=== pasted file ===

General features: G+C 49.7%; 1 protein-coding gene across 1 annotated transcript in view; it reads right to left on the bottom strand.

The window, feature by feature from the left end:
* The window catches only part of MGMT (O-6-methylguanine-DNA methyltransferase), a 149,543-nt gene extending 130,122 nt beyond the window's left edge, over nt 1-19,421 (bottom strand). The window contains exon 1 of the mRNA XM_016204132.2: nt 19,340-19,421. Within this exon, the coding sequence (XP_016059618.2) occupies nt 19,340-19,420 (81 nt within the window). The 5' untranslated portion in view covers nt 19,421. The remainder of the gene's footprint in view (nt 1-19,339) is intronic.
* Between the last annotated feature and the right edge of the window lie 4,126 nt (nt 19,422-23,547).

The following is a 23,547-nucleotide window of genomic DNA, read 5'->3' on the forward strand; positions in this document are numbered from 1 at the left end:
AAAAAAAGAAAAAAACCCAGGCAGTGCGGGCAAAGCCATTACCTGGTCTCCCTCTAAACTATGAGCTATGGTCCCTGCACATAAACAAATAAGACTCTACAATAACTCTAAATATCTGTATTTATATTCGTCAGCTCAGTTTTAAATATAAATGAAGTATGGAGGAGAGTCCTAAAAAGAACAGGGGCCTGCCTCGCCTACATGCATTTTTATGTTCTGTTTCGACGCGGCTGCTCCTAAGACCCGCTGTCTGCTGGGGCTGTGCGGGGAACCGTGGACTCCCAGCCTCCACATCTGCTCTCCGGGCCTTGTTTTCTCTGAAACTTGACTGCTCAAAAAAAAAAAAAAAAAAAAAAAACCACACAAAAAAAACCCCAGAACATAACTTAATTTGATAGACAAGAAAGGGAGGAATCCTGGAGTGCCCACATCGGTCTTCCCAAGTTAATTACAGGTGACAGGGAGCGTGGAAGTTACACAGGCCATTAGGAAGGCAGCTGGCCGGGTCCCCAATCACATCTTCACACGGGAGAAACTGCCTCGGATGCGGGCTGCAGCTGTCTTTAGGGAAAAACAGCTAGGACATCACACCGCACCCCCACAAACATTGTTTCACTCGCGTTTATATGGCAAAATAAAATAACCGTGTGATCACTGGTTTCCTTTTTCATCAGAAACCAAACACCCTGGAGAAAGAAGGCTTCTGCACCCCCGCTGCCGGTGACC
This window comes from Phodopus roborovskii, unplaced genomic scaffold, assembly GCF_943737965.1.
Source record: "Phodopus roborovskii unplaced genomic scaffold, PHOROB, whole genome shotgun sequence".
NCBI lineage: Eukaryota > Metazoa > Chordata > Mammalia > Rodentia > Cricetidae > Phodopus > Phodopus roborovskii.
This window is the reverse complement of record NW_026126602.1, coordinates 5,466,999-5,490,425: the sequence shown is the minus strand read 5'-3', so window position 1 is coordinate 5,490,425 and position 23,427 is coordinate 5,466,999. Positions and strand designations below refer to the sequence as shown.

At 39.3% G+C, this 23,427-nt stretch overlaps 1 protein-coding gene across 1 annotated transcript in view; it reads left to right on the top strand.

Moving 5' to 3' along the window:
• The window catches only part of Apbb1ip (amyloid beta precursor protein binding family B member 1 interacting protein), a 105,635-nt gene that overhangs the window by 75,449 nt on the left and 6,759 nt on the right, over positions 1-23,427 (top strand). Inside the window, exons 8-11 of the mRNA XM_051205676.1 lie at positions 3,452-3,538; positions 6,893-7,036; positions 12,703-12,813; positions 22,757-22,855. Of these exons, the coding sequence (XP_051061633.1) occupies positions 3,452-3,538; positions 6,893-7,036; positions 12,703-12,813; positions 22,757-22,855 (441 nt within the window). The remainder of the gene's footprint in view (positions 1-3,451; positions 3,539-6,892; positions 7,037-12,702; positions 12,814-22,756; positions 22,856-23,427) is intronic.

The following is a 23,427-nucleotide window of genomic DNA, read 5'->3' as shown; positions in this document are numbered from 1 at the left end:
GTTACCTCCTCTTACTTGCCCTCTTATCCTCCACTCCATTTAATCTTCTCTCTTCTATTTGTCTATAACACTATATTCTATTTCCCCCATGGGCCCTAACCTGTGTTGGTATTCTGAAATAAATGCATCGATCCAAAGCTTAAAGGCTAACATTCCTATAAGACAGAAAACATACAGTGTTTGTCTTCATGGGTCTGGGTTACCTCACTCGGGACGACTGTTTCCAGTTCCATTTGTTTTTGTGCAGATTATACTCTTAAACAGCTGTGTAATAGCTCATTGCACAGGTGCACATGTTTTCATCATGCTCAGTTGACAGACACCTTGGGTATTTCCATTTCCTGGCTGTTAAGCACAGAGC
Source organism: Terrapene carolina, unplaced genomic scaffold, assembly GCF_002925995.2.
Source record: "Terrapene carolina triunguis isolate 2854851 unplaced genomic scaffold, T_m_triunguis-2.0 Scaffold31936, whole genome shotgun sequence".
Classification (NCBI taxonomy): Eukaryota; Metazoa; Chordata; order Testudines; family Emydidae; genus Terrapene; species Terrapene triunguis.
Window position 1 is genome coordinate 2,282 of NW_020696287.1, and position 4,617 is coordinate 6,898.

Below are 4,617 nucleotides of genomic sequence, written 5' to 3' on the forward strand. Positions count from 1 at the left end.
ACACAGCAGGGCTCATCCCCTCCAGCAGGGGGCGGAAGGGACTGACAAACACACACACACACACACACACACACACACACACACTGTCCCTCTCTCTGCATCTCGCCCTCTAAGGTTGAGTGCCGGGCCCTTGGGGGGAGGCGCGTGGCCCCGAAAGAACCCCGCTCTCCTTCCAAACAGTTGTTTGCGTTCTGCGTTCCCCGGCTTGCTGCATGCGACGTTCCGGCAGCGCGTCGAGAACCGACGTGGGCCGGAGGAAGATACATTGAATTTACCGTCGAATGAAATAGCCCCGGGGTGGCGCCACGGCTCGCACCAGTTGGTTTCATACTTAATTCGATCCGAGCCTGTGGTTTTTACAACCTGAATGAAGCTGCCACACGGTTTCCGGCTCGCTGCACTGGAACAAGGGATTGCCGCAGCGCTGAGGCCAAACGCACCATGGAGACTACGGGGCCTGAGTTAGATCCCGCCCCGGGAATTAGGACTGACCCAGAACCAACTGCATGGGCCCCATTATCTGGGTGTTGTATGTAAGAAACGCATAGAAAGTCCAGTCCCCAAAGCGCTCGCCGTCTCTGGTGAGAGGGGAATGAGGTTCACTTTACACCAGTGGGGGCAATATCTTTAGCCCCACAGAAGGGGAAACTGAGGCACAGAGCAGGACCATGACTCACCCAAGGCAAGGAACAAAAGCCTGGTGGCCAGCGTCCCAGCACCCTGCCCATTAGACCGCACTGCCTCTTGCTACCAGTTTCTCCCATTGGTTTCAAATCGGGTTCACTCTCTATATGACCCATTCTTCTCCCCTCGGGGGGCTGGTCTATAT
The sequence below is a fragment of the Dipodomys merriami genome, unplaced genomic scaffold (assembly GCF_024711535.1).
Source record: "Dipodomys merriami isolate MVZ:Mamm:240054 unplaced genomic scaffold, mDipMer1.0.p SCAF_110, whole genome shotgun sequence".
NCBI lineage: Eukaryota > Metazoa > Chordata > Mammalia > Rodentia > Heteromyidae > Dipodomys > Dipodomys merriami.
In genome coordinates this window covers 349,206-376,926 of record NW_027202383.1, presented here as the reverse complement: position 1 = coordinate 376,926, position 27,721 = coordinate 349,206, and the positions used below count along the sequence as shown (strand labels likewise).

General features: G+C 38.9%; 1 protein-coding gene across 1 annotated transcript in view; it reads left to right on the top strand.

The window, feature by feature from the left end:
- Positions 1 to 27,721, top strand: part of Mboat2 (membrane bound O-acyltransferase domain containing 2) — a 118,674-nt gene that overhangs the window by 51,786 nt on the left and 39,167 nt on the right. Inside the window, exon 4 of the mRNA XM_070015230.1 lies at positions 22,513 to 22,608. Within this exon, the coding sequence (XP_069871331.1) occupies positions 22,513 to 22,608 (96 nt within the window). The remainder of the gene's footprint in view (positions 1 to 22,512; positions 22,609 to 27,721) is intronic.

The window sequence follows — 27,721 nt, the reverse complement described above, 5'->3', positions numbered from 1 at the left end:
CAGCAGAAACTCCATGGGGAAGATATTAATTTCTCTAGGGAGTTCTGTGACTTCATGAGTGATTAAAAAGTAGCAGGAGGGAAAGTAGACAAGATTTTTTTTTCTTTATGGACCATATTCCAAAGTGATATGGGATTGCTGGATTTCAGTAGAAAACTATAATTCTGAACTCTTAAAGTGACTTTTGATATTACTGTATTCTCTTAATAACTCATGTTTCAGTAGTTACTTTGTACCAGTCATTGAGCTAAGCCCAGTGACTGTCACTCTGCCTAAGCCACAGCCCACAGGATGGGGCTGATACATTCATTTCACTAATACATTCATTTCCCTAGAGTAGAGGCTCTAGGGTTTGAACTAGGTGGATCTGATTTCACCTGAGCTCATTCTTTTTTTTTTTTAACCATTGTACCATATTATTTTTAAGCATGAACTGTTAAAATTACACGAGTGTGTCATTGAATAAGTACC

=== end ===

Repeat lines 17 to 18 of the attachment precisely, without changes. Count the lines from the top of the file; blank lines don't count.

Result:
Source record: "Terrapene carolina triunguis isolate 2854851 unplaced genomic scaffold, T_m_triunguis-2.0 Scaffold31936, whole genome shotgun sequence".
Classification (NCBI taxonomy): Eukaryota; Metazoa; Chordata; order Testudines; family Emydidae; genus Terrapene; species Terrapene triunguis.